Sea Whip & Other Gobies:

Bryaninops amplus Larson 1985, the Large Whip Goby. Indo-Pacific; Madagascar, Seychelles to Hawai'i. To 6 cm. One off of Queensland, Australia, another off Kona. 

Bryaninops yongei (Davis & Cohen 1968), the Whip Goby. West to Mid-Pacific; Australia to Rapa, Hawai'i. To four cm. This one off of Mabul, Malaysia. Here in a typical pose where a pair will reside, the antipatharian Cirripathes anguina. Look for them when underwater (found 3-45 m depth). Mabul, Malaysia and Nuka Hiva, Marquesas, Polynesia pix.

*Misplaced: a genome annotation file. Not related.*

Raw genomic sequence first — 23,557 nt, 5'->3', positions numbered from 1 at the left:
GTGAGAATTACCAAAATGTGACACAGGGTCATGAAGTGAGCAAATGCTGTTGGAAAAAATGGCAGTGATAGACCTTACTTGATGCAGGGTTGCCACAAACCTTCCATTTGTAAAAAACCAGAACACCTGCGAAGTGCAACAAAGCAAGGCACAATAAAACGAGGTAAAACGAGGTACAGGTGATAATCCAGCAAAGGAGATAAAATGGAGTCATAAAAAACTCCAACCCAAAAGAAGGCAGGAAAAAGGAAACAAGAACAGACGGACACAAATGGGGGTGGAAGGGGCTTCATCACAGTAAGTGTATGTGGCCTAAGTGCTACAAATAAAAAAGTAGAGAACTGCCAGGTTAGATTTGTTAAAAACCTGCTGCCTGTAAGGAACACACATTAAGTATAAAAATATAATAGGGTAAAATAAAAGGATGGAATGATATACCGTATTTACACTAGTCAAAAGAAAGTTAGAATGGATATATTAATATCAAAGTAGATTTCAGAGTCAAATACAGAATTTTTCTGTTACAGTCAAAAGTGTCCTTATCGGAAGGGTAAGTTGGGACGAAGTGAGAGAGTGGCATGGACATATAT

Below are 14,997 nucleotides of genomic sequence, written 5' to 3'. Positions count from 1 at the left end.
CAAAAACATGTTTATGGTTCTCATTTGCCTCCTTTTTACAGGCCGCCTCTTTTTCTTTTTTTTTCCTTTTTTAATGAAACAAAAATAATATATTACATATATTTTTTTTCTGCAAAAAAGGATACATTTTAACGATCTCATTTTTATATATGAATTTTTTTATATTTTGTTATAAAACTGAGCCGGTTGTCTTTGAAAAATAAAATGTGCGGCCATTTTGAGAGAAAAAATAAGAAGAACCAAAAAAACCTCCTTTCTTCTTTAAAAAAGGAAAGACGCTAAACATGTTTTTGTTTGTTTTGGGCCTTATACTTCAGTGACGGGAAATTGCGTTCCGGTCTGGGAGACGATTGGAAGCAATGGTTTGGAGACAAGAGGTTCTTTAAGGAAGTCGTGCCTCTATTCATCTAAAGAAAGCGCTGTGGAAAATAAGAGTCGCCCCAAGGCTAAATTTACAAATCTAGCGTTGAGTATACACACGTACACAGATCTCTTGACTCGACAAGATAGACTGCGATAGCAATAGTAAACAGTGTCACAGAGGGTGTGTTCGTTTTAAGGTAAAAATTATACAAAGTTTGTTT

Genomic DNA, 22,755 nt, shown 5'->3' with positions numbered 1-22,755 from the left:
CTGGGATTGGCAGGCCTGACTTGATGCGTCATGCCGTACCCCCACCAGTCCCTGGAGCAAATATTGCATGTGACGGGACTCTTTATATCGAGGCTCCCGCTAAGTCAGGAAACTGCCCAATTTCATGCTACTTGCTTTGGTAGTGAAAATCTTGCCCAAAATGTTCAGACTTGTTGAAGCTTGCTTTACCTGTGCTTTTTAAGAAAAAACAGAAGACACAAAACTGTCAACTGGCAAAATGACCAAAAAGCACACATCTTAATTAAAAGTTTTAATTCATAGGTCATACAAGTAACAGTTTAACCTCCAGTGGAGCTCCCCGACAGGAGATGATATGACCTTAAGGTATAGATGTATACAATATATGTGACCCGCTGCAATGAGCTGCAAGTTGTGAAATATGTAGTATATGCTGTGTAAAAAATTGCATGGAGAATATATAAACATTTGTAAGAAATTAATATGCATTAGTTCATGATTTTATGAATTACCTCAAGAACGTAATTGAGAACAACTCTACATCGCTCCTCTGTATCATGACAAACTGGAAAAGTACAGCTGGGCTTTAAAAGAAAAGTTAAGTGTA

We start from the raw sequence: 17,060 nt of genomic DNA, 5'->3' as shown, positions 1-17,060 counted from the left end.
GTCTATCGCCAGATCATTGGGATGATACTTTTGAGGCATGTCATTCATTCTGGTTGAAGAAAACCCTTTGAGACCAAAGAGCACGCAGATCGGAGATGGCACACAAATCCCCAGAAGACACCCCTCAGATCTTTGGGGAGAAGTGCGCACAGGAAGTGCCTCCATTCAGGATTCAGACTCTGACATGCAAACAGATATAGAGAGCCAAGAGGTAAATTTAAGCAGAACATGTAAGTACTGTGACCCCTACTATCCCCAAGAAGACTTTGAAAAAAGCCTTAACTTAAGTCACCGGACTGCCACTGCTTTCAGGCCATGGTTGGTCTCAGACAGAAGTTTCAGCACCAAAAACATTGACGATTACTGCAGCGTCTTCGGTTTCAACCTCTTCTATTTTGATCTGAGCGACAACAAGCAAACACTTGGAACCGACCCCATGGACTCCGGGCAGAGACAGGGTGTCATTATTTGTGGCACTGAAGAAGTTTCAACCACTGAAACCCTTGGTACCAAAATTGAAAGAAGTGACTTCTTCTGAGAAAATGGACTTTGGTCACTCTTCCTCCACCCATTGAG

Coryphopterus sp. Hawaiian Sand Goby. According to Randall, formerly misidentified as Fusigobius neophytus (Gunther 1877). Here in shallow sand on the Big Island.

Hazeus nephodes E.K. Jordan 1925. Stout spine at anterior of both dorsal fins. To two inches in length. Found only in Hawai'i and Marshall Islands on the sand. Kona pic. 

Pleurosicya micheli Formanoir 1971, Michel's Host Goby. A transparent species with an internal red striped on top of its vertebral column. To one inch in length. Indo-Pacific. This one in Hawai'i perched on a Porites Coral. 

Part 4 of 5, To: Part 1, Part 2, Part 3,